To find Hvítserkur, drive up Route 711 from the Ring Road about 30 km (18.6 miles). The paths leading to the sea stack are located near the Osar Hostel on Route 711.
Kirkjufell is one of the crown jewels of Iceland landscape photography. It is a unique mountain just outside of the small town of Grundarfjörður on the Snaefellsnes Peninsula in western Iceland, and is on the bucket list of many landscape photographers. While Kirkjufell looks great from many angles, the classic view is taken from Kirkjufellfoss, a triple waterfall located along a dirt road off of Route 54 west of Grundarfjörður.
Since you will most likely be facing north when photographing Kirkjufell, you will never be shooting into a midday sun to try to get your photo. Best times for shooting Kirkjufell include the soft light before and after sunset (if it ever happens), especially when you can get the sun setting over Kirkjufellfoss. Bring an ultra-wide lens as anywhere from 14 to 17mm on a full-frame camera may be needed to get the falls and the mountain in the frame with a single shot, depending upon where you stand.
Expect to see other photographers around when photographing at Kirkjufellfoss. It’s rare to have good light and a bucket list location all to yourself. And whether it’s crowded or not, try to experiment with different compositions while at Kirkjufell. The only thing better than getting your own shot from an iconic location is getting one you like that you haven’t seen before.
I will openly admit that Thórsmörk is not accessible with a 2-wheel drive vehicle, but that isn’t going to stop me from finding some loopholes to include it in this guide. Thórsmörk is without a doubt one of the most beautiful places I have seen and I barely just scratched the surface of what it has to offer in the few hours I was able to visit there.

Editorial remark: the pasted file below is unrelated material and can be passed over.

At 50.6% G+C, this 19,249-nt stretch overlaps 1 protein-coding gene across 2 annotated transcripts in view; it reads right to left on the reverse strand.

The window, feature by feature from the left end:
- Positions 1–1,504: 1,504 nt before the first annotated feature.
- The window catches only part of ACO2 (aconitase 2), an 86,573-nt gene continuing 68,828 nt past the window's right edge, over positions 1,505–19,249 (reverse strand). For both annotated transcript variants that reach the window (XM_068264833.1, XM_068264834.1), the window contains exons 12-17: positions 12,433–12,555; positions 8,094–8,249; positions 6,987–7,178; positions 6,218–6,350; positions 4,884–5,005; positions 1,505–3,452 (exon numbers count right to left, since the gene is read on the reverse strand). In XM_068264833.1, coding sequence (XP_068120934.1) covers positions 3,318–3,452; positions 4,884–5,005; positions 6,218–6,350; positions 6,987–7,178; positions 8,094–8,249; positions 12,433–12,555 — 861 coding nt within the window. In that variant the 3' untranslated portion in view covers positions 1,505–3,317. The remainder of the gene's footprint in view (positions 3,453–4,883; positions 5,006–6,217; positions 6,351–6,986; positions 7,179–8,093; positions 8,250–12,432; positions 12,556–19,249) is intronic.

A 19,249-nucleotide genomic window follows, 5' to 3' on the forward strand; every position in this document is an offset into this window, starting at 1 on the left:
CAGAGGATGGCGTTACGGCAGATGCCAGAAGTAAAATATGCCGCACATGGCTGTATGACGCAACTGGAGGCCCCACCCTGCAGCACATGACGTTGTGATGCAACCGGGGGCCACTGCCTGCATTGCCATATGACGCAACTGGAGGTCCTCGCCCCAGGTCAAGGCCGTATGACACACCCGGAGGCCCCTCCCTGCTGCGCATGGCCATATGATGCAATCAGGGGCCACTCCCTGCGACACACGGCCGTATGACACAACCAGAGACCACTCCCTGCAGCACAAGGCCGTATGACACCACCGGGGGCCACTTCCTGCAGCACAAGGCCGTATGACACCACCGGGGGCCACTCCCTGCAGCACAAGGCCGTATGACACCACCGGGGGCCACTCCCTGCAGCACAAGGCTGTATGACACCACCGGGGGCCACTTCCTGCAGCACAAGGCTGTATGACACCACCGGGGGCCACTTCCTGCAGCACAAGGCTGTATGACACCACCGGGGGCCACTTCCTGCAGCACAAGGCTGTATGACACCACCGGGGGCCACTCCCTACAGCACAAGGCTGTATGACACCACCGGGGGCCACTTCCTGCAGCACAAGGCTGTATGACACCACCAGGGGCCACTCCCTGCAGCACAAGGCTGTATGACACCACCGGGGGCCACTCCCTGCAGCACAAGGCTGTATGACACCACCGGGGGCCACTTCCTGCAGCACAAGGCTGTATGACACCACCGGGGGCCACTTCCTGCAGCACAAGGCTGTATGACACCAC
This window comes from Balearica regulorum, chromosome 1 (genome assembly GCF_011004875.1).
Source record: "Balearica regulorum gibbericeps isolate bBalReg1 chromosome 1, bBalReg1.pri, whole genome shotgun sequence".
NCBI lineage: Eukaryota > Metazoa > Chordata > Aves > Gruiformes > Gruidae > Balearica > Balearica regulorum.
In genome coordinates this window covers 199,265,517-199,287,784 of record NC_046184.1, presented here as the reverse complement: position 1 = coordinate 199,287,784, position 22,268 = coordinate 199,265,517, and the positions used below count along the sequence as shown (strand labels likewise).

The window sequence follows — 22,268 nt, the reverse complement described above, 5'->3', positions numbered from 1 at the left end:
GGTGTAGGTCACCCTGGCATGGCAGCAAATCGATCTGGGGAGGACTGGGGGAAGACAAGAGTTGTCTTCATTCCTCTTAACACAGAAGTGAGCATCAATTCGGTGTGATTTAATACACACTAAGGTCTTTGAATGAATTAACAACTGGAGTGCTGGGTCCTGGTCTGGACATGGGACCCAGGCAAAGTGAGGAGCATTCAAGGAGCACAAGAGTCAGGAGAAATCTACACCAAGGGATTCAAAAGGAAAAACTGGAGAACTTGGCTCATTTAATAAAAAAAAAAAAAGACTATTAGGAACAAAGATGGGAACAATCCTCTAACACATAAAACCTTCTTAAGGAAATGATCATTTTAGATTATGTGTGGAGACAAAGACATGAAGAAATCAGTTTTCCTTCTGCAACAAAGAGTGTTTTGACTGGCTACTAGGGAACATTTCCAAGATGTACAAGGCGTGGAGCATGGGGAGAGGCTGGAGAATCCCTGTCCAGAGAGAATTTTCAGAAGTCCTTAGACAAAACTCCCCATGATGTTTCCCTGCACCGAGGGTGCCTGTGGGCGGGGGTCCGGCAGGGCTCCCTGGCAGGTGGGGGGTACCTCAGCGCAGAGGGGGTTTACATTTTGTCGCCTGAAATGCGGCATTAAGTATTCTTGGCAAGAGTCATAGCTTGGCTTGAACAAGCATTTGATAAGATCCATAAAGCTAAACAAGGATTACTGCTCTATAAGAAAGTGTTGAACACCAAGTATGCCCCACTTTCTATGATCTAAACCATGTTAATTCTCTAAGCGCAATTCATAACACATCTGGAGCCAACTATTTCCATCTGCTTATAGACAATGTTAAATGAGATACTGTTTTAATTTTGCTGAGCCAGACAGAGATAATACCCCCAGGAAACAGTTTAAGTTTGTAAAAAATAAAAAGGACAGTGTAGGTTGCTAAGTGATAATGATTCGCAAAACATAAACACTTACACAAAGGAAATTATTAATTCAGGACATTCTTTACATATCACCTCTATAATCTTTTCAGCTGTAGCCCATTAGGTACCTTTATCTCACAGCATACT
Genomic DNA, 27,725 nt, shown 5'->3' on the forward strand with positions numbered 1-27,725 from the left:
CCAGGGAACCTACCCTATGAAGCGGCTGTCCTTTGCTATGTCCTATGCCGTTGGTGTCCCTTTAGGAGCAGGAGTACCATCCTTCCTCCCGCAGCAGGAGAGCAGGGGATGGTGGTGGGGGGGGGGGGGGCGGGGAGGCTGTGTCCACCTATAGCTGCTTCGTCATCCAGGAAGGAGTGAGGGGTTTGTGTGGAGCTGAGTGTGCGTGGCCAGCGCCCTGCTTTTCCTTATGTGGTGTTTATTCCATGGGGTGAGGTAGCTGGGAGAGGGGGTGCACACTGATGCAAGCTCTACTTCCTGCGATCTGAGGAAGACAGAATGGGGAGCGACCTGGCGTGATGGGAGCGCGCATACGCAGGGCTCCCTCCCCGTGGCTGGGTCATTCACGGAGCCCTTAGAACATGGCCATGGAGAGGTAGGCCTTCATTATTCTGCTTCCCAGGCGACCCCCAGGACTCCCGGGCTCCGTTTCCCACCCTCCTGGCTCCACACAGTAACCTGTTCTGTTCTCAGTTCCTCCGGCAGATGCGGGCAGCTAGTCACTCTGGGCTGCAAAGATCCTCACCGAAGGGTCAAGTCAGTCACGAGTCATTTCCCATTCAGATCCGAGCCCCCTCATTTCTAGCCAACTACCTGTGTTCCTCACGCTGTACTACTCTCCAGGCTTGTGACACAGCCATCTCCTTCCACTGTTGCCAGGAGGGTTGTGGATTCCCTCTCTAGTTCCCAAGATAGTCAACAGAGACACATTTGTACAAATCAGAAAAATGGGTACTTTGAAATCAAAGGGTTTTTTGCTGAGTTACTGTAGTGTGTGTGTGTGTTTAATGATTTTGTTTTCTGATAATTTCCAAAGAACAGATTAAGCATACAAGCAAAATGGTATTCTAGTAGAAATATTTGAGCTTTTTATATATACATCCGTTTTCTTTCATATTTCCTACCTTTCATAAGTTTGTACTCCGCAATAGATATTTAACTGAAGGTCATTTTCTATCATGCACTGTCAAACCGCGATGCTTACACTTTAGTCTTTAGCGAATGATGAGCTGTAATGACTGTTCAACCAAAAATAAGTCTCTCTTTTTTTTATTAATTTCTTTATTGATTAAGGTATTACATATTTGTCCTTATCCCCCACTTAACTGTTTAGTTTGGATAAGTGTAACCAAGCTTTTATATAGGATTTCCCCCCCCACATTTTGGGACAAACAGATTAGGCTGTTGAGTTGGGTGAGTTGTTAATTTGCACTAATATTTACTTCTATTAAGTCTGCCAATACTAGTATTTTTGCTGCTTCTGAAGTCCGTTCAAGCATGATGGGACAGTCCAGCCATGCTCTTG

Thórsmörk, while not accessible by 2-wheel drive car due to the river crossing required to get there by vehicle, can be accessed either by bus from Seljalandsfoss or from a hike that begins at Skogafoss. The Thórsmörk area is located inland to the north of these two waterfalls and to the north of the famous Eyjafjallajökull volcano that erupted in 2010. It is important to keep in mind, however, that if you do want to try to visit Thórsmörk, it typically doesn’t start to be accessible by bus until early June.
Given that Iceland is such a gold mine for photographers, there are plenty more locations that didn’t make the cut for this guide. As a general rule of thumb, I noticed while traveling throughout the country that Icelandic towns tend to have very picturesque churches and you could definitely make a photo series strictly based on those buildings alone as you travel through each town. Below are a few more possible locations to keep in mind as your plan your trip through Iceland. And feel free to add your own favorites in the comments if they didn’t make the list here, but please limit the locations to those accessible with a two-wheel drive vehicle in the spirit of the article.
-Reykjavik street art